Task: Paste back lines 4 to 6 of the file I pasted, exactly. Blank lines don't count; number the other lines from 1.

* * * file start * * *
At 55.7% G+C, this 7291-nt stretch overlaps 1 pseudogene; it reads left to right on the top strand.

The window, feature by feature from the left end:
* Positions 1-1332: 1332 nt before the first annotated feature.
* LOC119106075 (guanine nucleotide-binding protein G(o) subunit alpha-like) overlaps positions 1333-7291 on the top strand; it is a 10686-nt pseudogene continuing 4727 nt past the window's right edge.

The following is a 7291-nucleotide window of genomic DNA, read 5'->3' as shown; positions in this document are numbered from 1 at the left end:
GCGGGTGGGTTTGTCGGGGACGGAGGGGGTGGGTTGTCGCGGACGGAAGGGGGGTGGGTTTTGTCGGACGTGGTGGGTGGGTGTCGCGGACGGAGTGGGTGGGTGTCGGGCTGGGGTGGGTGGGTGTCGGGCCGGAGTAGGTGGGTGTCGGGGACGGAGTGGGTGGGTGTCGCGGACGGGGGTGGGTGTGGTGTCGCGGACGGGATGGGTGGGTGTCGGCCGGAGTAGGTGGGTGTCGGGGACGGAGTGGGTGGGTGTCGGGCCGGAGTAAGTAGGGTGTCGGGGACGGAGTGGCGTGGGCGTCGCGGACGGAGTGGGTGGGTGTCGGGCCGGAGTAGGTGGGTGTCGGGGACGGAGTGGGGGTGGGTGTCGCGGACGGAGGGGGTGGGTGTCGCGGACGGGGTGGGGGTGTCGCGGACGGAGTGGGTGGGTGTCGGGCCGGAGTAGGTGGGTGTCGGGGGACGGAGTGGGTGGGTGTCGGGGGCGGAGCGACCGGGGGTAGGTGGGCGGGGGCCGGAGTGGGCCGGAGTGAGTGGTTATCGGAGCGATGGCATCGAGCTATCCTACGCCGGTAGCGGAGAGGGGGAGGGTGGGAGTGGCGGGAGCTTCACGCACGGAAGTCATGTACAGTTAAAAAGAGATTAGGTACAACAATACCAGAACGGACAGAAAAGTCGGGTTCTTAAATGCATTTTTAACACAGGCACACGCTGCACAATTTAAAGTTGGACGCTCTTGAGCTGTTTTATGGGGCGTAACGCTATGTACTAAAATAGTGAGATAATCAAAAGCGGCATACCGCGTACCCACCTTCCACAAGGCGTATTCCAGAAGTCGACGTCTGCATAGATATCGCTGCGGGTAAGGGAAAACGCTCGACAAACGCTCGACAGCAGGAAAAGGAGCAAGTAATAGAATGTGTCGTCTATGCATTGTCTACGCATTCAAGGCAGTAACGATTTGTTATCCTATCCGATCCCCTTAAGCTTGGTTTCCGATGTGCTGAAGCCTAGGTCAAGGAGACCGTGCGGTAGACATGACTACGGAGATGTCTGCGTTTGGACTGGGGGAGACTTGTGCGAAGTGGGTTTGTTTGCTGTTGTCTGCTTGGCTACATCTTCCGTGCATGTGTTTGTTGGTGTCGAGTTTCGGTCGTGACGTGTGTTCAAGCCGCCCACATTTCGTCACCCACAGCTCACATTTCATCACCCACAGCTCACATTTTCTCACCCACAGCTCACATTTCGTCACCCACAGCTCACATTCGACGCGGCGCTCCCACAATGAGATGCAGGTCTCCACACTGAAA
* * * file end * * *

* LOC119106075 (guanine nucleotide-binding protein G(o) subunit alpha-like) overlaps positions 1333-7291 on the top strand; it is a 10686-nt pseudogene continuing 4727 nt past the window's right edge.

The following is a 7291-nucleotide window of genomic DNA, read 5'->3' as shown; positions in this document are numbered from 1 at the left end:
GCGGGTGGGTTTGTCGGGGACGGAGGGGGTGGGTTGTCGCGGACGGAAGGGGGGTGGGTTTTGTCGGACGTGGTGGGTGGGTGTCGCGGACGGAGTGGGTGGGTGTCGGGCTGGGGTGGGTGGGTGTCGGGCCGGAGTAGGTGGGTGTCGGGGACGGAGTGGGTGGGTGTCGCGGACGGGGGTGGGTGTGGTGTCGCGGACGGGATGGGTGGGTGTCGGCCGGAGTAGGTGGGTGTCGGGGACGGAGTGGGTGGGTGTCGGGCCGGAGTAAGTAGGGTGTCGGGGACGGAGTGGCGTGGGCGTCGCGGACGGAGTGGGTGGGTGTCGGGCCGGAGTAGGTGGGTGTCGGGGACGGAGTGGGGGTGGGTGTCGCGGACGGAGGGGGTGGGTGTCGCGGACGGGGTGGGGGTGTCGCGGACGGAGTGGGTGGGTGTCGGGCCGGAGTAGGTGGGTGTCGGGGGACGGAGTGGGTGGGTGTCGGGGGCGGAGCGACCGGGGGTAGGTGGGCGGGGGCCGGAGTGGGCCGGAGTGAGTGGTTATCGGAGCGATGGCATCGAGCTATCCTACGCCGGTAGCGGAGAGGGGGAGGGTGGGAGTGGCGGGAGCTTCACGCACGGAAGTCATGTACAGTTAAAAAGAGATTAGGTACAACAATACCAGAACGGACAGAAAAGTCGGGTTCTTAAATGCATTTTTAACACAGGCACACGCTGCACAATTTAAAGTTGGACGCTCTTGAGCTGTTTTATGGGGCGTAACGCTATGTACTAAAATAGTGAGATAATCAAAAGCGGCATACCGCGTACCCACCTTCCACAAGGCGTATTCCAGAAGTCGACGTCTGCATAGATATCGCTGCGGGTAAGGGAAAACGCTCGACAAACGCTCGACAGCAGGAAAAGGAGCAAGTAATAGAATGTGTCGTCTATGCATTGTCTACGCATTCAAGGCAGTAACGATTTGTTATCCTATCCGATCCCCTTAAGCTTGGTTTCCGATGTGCTGAAGCCTAGGTCAAGGAGACCGTGCGGTAGACATGACTACGGAGATGTCTGCGTTTGGACTGGGGGAGACTTGTGCGAAGTGGGTTTGTTTGCTGTTGTCTGCTTGGCTACATCTTCCGTGCATGTGTTTGTTGGTGTCGAGTTTCGGTCGTGACGTGTGTTCAAGCCGCCCACATTTCGTCACCCACAGCTCACATTTCATCACCCACAGCTCACATTTTCTCACCCACAGCTCACATTTCGTCACCCACAGCTCACATTCGACGCGGCGCTCCCACAATGAGATGCAGGTCTCCACACTGAAA